Visitors to one of Scotland’s most popular tourist towns will no longer be able to attach ‘love locks’ to a popular footbridge.
The declaration of love at Port-na-Craig footbridge over the River Tummel at Pitlochry has become a staple for visitors.
Perth and Kinross council will begin cutting the locks off the suspension bridge on Monday and will install signs at either end explaining any new items attached to the bridge will also be removed.
Placing padlocks on bridges – to mark a stage in a relationship or a loved one’s passing – is a trend believed to have begun in Rome in 2006. It is now popular in tourism hotspots across the globe.
But the Pitlochry locks are causing damage to the bridge’s paintwork, leading to the rusting of steel sections.
There have also been reports of passers-by injuring themselves on the protruding devices.
A local group has been set up to identify a replacement spot for new locks, so visitors can still express themselves by placing a padlock, should they wish.
A Perth and Kinross Council spokesperson said the work should be completed by November 22, and that the bridge would remain open throughout.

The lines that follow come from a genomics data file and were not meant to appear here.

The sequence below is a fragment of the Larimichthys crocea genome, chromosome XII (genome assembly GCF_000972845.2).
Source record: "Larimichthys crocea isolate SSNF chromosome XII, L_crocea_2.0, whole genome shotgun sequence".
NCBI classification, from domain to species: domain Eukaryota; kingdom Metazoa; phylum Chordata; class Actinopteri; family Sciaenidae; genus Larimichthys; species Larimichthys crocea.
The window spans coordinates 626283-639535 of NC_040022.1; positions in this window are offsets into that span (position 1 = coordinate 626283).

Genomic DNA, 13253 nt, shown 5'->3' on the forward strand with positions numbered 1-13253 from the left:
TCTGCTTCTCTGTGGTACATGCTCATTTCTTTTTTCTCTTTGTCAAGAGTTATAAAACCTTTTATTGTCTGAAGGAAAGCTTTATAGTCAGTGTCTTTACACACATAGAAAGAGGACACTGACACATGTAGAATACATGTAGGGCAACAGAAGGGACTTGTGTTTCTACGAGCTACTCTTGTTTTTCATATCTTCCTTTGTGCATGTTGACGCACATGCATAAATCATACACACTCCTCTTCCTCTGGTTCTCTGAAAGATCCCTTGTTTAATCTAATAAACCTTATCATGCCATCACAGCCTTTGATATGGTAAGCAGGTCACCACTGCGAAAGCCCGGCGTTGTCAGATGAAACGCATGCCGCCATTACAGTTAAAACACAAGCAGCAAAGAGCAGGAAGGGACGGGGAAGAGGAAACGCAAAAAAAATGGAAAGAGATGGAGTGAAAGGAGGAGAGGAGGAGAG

“The extent of the padlocks is now such that it is preventing full inspection of the bridge and its structural elements,” she said.
“Signs will be erected at either end of the bridge advising that any love locks placed on the bridge in future will be removed.”
Once broken, the padlocks will be stored at Pitlochry Library for four weeks to give their owners an opportunity to collect them.
The council removed all the locks attached to the bridge as part of a £275,000 revamp in 2013, but the number of new devices has led to the latest clean out.
Highland Perthshire councillor Mike Williamson, SNP, said the locks “were a real marmite” topic.
“You understand the reasons people put them there, the death of a relative maybe, but the council has to act when there’s a health and safety risk.”
Councillor Xander McDade, Independent, said he had received complaints from people who have been injured by the padlocks as they crossed the bridge.
“Sadly the lovelocks do cause long term damage to the structure due to the sheer volume of them because Pitlochry is such a popular destination.”
Both councillors backed moves to find an alternative site for the new locks.
Jim Laurenson, chair of the Pitlochry and Moulin Community Council, said attaching love locks had been a popular thing for visitors to do for a number of years.
“It’s not just Pitlochry. It’s worldwide. There are a lot of bridges in a similar state, but we decided to do something about it.
“It seems a bit trivial, but when you think of the damage being done it’s a good thing at the end of the day.”